I feel better in the belly and better in the pocketbook.  I am very thankful.

Friday, February 18, 2011

Not really a China post.

This has been a hard week for our family.  We are dealing with some decisions and none of them are easy.  We have good support from good people.  But life feels very serious right now.
My husband has been seriously ill this week. He started feeling ill on Sunday evening and was awake for three nights.  Wednesday he went to the international clinic and was diagnosed with diverticulitis and peritonitis.  So far   it's been treated with heavy antibiotics but he has been in considerable pain and  is fatigued.  He promised to blog about his experience in the hospital later.
People often think that the things that stress you the most are cultural differences.  That can be true.  In this land of the only indulged child,  there can be unbelievable rudeness.  I was standing in line at the market the other day and two girls pushed ahead of me to buy their drinks.  They saw me, they looked at me and they did it anyway.  That kind of thing can be enraging.
But really, the things that make you tired are the ordinary.  It's caring for a teenager and a baby. Okay, maybe that isn't so common.  It's sickness, it's running out of milk, it's lack of sleep and so on.
So today, I feel tired and a little blue.  I read the Book of Common Prayer Evening Compline and it comforted my soul with its beautiful words and profound meaning.
Part of the reading was from the Psalms
Psalm 107:1-32
1Oh, give thanks to the LORD, for He is good!
For His mercy endures forever.

2Let the redeemed of the LORD say so,
Whom He has redeemed from the hand of the enemy,

3And gathered out of the lands,
From the east and from the west, 
From the north and from the south. 

4They wandered in the wilderness in a desolate way;
They found no city to dwell in.

5Hungry and thirsty,
Their soul fainted in them.

6Then they cried out to the LORD in their trouble,
And He delivered them out of their distresses.

7And He led them forth by the right way,
That they might go to a city for a dwelling place.

8Oh, that men would give thanks to the LORD for His goodness,
And for His wonderful works to the children of men!

9For He satisfies the longing soul,
And fills the hungry soul with goodness. 

That is one of my favorite verses in the Bible and He has proved it over and over to me.  No matter how dark today is, He will be faithful.

Sunday, February 13, 2011

Sure, I can sit!

When we got our little guy last August, he could barely hold his head up, let alone sit unattended.  I didn't know much about Down Syndrome and I thought that the combination of Down Syndrome and being severely malnourished would combine to his development and recovery rather slow.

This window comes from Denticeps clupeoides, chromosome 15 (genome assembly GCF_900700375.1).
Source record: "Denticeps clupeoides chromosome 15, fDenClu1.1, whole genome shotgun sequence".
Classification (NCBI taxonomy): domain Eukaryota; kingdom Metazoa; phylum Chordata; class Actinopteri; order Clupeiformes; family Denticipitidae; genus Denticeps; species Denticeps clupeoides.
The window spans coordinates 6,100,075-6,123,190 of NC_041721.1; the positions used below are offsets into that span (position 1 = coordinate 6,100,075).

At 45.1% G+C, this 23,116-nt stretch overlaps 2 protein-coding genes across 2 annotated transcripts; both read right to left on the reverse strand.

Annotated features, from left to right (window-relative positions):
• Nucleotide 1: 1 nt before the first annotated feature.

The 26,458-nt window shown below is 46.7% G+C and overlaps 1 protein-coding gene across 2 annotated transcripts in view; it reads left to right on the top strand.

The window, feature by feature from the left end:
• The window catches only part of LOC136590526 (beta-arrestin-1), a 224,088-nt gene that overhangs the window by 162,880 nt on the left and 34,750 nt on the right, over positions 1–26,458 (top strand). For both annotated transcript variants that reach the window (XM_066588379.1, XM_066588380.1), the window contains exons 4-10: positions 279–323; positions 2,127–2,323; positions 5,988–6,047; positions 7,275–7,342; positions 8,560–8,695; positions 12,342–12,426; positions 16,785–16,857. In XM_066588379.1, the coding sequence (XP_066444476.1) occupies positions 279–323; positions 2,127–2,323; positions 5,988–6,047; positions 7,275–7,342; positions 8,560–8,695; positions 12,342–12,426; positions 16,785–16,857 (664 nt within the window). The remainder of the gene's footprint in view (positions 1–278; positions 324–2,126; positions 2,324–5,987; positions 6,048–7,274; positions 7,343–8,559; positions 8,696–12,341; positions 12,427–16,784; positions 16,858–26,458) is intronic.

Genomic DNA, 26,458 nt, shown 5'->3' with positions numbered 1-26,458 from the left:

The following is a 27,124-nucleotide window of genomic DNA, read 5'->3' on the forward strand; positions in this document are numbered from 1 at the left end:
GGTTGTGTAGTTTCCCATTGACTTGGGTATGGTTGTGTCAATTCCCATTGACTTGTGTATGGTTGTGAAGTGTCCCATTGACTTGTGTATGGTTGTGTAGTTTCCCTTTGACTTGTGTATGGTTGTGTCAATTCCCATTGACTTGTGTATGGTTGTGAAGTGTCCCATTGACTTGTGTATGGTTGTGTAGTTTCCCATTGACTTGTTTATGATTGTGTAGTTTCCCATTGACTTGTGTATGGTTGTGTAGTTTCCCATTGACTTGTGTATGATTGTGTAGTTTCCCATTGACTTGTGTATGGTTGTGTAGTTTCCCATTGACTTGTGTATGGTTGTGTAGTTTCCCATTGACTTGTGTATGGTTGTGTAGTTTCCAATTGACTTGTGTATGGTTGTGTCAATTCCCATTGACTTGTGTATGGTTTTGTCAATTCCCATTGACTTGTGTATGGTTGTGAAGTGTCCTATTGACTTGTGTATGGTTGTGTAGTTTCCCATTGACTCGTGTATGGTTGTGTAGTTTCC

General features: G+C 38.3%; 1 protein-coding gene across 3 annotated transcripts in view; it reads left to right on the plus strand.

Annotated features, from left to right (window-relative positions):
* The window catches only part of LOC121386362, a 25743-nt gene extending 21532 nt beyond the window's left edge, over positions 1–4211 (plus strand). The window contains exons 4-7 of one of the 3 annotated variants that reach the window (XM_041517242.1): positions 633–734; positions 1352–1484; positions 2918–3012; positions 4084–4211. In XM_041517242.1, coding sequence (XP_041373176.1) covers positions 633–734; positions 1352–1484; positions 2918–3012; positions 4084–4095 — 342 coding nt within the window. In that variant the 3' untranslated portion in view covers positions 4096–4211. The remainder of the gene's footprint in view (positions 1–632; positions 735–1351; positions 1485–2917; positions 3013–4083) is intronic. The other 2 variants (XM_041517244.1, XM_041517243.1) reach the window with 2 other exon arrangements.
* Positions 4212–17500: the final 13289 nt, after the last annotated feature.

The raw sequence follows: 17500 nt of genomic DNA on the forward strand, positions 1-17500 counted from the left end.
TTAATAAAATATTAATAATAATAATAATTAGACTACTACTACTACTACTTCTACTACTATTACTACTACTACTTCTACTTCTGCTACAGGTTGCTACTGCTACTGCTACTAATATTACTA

I couldn't have been more wrong.  This guy wants to sit, crawl and play.  He "talks" up a storm and interacts with us.  He hates his bath and "scolds" us after we give him one.  He kicks, he raises up, he rolls, he lies on his stomach and tries to scoot.  He can sit unattended if we put him in the position.  He is so proud of himself and we are proud of him.

We are thinking a lot these days about what his future will be.  In many ways, it is truly out of our hands.  He is our foster son, not our adopted son.  We want the best for him but have no power to make that happen.  His future may be in his home country, with a loving long term foster family.  It may be with a forever family.  It may be in an institutional setting.  We don't know.  We know what we hope and pray for our little guy.
Sure, he can sit.  That's a major thing.  But he can also love and is easy to love.  That's the most important thing.
Ni Hao Yall

Saturday, February 12, 2011

We live in an amazing place.

It's cold here.  But nothing that some hand knits can't take care of!  A Frogtree yarn hat and a Manos Uruguay yarn shawl keeps our little guy warm when we go outside.

Jie Jie is back from the Philippines and feeding our little guy.  Yes, the chopstick training starts early!

We have fun New Year statues

We can buy fun name stamps or chops.  So can the President!

We have wonderful examples of English gone slightly wrong.

The sentence structure in the above two ads has the same mistake.  I've seen that mistake in ads all over China.  I am trying to figure out what the structure relationship is to Chinese.  It seems to be similar to the command structure in Chinese as in "gei wo/give me."  But in English, it's the wrong part of speech.

I think I need mild hair care.  I am too old for wild hair care.

Even the buildings are smart here.

We have a place to worship,  I mean buy English books.  This is in Beijing.

Sun rising over Beijing hutongs.

Mysterious door ways.

Joyful New Year decorations.

I never want to lose the sense of amazement and wonder that we live here.

Wednesday, February 9, 2011

Leaving our calling cards.

One of my favorite books is Little Women.   In one of the chapters, Jo and Meg go calling on people and leave their calling cards.  The social part of visiting people was an important part of the culture of that day and that is true in China today.
Of course, social life in China wouldn't be social life unless it involved food!  We had several meals with several friends.